wombat_socho (wombat_socho) wrote,

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A History Of (Simulated) Violence

Before baseball, before rock music and other pleasures of the flesh, almost before science fiction, I was a wargamer. Today gaming is splintered into a number of subgroups: there are console gamers, PC gamers, people who fiddle with Angry Birds on their phones, card gamers, miniatures gamers (the oldest part of the gaming community) and boardgamers. Me, I was a boardgamer. I spent hours in junior high school playing PanzerBlitz and later PanzerLeader with divisions worth of counters on dozens of boards, and later moved up to SPI's War in the East, their very generic (and very HUGE) game about the Russian Front. This continued into high school, when I got a job and started buying my own games, and into community college where I was able to use other peoples' money to buy wargames. I had a brief flirtation with naval miniatures, a hangover from discovering Fletcher Pratt's wargame in the back of an old Sports Illustrated, but since I was a lousy painter and lead ships were expensive, I gave up on that; the same was true of armor miniatures.

Historical boardgaming was my thing until RPGs like Dungeons and Dragons came along, and stayed that way for quite a while, enjoying a resurgence while I was on active duty even though the hobby was beginning to crash and burn. I've linked before to Greg Costikyan's classic essay, "SPI Died For Your Sins", which describes how the premier wargaming company fumbled itself into a deep enough hole that its main competitor (D&D publisher TSR, not Avalon Hill) was able to buy it and in an utterly boneheaded move, kill the company and its reputation in one fell swoop. I've already blathered to excessive length about all this in this here LJ post and would prefer not to repeat myself...

So, now that I have time (if not space and money) on my hands, my thoughts are turning to wargames again, and it occurs to me after my misadventures playing Third World War with smitty1e last month that I have a lot of games I'm probably never going to play again. They're just too big, too complicated or both. I suppose I could go back to my monstergaming roots and spend some time at a local SF convention holed up in a conference room with Their Finest Hour, Wellington's Victory, Central America or one of the other dozen or so monstergames I still own, but first I'd have to find someone who already was familiar with the game...because the idea of trying to teach someone the Europa system from scratch makes me just want to go lay down until the feeling goes away. I mean, it was enough of a headache getting back up to speed on Third World War with smitty1e, and we were both familiar with the game...just hadn't played in twenty years or so*. Fortunately, that still leaves me with several dozen S&T issue games, stand-alone SPI games that aren't monsters, and a scattering of games from GDW, AH, Victory Games and other publishers that could theoretically be played of an evening. I just need to get them sorted out and organized, and once Plan C is in full, profitable effect, start looking for opponents.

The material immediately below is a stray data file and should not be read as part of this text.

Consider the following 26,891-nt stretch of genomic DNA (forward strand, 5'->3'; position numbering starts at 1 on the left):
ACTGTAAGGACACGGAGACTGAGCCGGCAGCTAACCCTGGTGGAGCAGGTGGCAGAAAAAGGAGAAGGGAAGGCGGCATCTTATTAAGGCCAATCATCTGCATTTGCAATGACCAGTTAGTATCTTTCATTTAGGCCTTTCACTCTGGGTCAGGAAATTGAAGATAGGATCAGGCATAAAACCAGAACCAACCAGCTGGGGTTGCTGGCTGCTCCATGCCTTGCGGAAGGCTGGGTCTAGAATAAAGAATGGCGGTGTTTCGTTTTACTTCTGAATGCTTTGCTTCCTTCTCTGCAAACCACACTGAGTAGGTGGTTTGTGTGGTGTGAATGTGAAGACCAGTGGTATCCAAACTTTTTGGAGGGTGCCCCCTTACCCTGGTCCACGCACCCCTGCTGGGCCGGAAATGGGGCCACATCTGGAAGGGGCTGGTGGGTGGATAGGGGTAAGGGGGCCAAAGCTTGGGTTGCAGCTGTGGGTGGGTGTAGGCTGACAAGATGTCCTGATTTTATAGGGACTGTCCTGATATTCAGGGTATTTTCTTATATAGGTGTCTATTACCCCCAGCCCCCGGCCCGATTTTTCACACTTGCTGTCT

*It wasn't quite as bad playing Empires of the Middle Ages with Mark last night, because despite its apparent complexity, EMA's basic mechanics are actually quite simple. You are applying the same routine whether you are conquering, fortifying, ruling, pillaging or doing diplomatic things, and all the other actions in the game are variations on those five actions or Grand Diplomacy, which doesn't come into play when there's just two players.
Tags: wargames, wargaming
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